High court throws out ‘umbrella’
Supreme Court Justice Ruth Bader Ginsburg’s dissent simply said it best: “Throwing out preclearance when it has worked and is continuing to work to stop discriminatory changes is like throwing away your umbrella in a rainstorm because you are not getting wet.”
The U.S. Supreme Court’s 5-4 decision Tuesday to throw out Section 4 of the Voting Rights Act — a law that was borne on the backs of beaten and bloodied civil rights activists — essentially guts the practice of preclearance of voting rights changes, set in place to ensure that all people in our country have the right to vote.
We will give at least this credit to the majority justices: They did not throw out preclearance altogether, just the formula of areas that need it. That formula, set by the 1965 act, has never been changed: States that had tests or devices as prerequisites to voting — a poll tax, for example — had to have preclearance of voting changes by the U.S. Justice Department.
The majority court, in its ruling, urged Congress to make changes to the formula in Section 4.
But no one — probably not even Congress — expects that to happen. They did not do so in 2006, when a Republican majority Congress approved reauthorization of the Voting Rights Act. They did not do so in 2009, when the court ruled differently in a similar case but said those changes were needed.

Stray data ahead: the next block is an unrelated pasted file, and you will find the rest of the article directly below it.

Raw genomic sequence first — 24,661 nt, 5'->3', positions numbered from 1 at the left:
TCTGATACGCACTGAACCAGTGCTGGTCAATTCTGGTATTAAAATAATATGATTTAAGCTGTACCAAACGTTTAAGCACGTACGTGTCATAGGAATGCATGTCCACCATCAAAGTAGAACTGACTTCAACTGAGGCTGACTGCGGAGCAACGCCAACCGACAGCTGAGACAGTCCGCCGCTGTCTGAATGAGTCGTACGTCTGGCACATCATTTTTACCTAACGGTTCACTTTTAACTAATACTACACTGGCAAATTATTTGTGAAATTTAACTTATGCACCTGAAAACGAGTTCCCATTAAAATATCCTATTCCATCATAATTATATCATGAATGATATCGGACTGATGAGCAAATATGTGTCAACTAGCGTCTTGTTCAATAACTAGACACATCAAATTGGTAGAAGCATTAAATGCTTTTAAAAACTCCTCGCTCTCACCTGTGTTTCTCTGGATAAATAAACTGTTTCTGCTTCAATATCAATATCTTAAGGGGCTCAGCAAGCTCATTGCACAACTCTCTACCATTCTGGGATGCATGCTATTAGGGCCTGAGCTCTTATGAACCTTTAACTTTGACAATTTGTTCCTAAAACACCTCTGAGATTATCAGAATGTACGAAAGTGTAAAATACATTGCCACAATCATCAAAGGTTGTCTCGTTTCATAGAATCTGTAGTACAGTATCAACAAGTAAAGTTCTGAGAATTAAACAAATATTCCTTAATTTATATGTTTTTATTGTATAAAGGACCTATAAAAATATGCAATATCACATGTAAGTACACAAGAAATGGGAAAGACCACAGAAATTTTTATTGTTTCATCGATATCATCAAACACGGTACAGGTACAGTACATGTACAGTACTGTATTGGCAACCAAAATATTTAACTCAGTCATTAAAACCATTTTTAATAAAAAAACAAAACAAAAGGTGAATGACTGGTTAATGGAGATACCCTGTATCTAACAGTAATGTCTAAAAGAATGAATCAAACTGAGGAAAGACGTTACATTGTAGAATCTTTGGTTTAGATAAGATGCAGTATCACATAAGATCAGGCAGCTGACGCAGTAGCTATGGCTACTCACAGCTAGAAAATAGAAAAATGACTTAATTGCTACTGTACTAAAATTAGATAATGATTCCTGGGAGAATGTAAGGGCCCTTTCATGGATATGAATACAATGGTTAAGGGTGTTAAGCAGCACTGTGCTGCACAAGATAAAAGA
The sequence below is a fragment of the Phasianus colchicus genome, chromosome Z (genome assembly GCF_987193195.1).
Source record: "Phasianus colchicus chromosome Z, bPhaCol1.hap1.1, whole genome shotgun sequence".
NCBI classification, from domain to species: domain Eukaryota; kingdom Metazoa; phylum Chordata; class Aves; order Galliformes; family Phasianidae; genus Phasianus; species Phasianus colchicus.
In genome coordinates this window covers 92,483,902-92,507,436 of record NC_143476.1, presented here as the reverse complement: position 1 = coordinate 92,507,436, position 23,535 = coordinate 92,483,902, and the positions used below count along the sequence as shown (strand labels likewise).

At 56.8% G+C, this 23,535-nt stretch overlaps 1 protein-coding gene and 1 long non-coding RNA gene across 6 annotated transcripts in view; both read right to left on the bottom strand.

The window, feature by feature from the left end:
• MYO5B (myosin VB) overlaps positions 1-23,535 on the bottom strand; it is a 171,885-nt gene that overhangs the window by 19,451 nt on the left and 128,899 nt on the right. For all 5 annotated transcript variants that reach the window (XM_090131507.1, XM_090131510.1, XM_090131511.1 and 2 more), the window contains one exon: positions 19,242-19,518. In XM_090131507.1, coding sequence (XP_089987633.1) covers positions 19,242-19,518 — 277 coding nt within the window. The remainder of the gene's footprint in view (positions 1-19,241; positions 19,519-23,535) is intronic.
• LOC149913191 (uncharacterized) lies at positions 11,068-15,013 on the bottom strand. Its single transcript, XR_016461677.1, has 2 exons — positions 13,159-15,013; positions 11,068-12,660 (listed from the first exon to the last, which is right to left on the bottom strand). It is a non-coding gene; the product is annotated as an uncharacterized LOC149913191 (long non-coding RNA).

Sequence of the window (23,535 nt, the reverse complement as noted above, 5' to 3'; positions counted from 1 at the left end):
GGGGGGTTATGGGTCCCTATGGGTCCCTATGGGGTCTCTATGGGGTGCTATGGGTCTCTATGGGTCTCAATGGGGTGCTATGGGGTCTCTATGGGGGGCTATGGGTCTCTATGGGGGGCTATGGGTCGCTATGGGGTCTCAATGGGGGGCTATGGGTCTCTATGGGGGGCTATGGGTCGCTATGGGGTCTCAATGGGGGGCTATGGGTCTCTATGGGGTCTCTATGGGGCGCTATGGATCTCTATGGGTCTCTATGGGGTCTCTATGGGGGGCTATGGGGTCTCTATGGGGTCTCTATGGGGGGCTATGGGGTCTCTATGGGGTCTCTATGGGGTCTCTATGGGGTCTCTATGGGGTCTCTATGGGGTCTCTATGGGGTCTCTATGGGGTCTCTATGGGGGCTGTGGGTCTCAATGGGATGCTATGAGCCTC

While the burden for a new formula shifts to lawmakers, the real burden shifts to those who might be disenfranchised, who would have to file a lawsuit over changes rather than have the U.S. Justice Department first make its approvals. Alabama Attorney General Luther Strange said not having preclearance will save the state money — but at what cost to voting rights?
There must be a disconnect when this ruling comes just a few months after long lines discouraged voters in Florida from voting — long lines that a newspaper study in January determined that kept 200,000 voters from casting a ballot, mainly in heavily Hispanic communities.
There must be a disconnect when Gov. Robert Bentley — who was born 11 years before Brown vs. Board of Education — says that this ruling is perhaps the most significant in his lifetime.
Racism isn’t gone because we decide on paper that it is. Are things better? Of course. But they are better, in part, because of measures like the Voting Rights Act.
We’ve thrown out the umbrella. And now we have to rely on the wet blanket that is Congress to take the high court’s recommendation and make changes to modernize the Voting Rights Act. Recent history tells us how unlikely that is.